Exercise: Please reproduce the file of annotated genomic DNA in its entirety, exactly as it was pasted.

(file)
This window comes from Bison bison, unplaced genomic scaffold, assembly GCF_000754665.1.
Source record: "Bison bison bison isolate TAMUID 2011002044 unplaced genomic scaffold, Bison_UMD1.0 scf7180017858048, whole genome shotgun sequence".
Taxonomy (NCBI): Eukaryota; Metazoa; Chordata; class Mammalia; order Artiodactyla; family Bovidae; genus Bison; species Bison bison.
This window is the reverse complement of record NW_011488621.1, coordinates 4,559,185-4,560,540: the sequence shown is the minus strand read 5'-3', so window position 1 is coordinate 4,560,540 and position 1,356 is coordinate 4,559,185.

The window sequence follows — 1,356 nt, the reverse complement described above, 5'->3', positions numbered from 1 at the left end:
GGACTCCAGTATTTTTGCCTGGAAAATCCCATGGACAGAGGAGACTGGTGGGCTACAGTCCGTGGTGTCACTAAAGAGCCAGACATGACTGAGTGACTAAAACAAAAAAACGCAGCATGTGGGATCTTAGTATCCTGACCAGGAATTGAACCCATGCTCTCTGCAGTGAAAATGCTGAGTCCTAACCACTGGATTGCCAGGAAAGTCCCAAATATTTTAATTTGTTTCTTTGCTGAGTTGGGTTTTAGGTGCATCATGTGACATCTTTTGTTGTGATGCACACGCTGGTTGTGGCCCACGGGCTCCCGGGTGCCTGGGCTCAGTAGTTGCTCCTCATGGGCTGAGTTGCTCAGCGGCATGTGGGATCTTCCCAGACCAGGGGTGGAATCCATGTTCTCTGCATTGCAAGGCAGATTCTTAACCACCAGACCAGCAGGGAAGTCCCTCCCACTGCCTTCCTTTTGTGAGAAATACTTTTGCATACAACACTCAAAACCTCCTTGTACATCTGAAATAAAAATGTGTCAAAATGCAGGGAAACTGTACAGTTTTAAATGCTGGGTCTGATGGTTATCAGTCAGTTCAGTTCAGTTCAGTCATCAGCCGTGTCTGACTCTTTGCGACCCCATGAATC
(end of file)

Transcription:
This window comes from Bison bison, unplaced genomic scaffold, assembly GCF_000754665.1.
Source record: "Bison bison bison isolate TAMUID 2011002044 unplaced genomic scaffold, Bison_UMD1.0 scf7180017858048, whole genome shotgun sequence".
Taxonomy (NCBI): Eukaryota; Metazoa; Chordata; class Mammalia; order Artiodactyla; family Bovidae; genus Bison; species Bison bison.
This window is the reverse complement of record NW_011488621.1, coordinates 4,559,185-4,560,540: the sequence shown is the minus strand read 5'-3', so window position 1 is coordinate 4,560,540 and position 1,356 is coordinate 4,559,185.

The window sequence follows — 1,356 nt, the reverse complement described above, 5'->3', positions numbered from 1 at the left end:
GGACTCCAGTATTTTTGCCTGGAAAATCCCATGGACAGAGGAGACTGGTGGGCTACAGTCCGTGGTGTCACTAAAGAGCCAGACATGACTGAGTGACTAAAACAAAAAAACGCAGCATGTGGGATCTTAGTATCCTGACCAGGAATTGAACCCATGCTCTCTGCAGTGAAAATGCTGAGTCCTAACCACTGGATTGCCAGGAAAGTCCCAAATATTTTAATTTGTTTCTTTGCTGAGTTGGGTTTTAGGTGCATCATGTGACATCTTTTGTTGTGATGCACACGCTGGTTGTGGCCCACGGGCTCCCGGGTGCCTGGGCTCAGTAGTTGCTCCTCATGGGCTGAGTTGCTCAGCGGCATGTGGGATCTTCCCAGACCAGGGGTGGAATCCATGTTCTCTGCATTGCAAGGCAGATTCTTAACCACCAGACCAGCAGGGAAGTCCCTCCCACTGCCTTCCTTTTGTGAGAAATACTTTTGCATACAACACTCAAAACCTCCTTGTACATCTGAAATAAAAATGTGTCAAAATGCAGGGAAACTGTACAGTTTTAAATGCTGGGTCTGATGGTTATCAGTCAGTTCAGTTCAGTTCAGTCATCAGCCGTGTCTGACTCTTTGCGACCCCATGAATC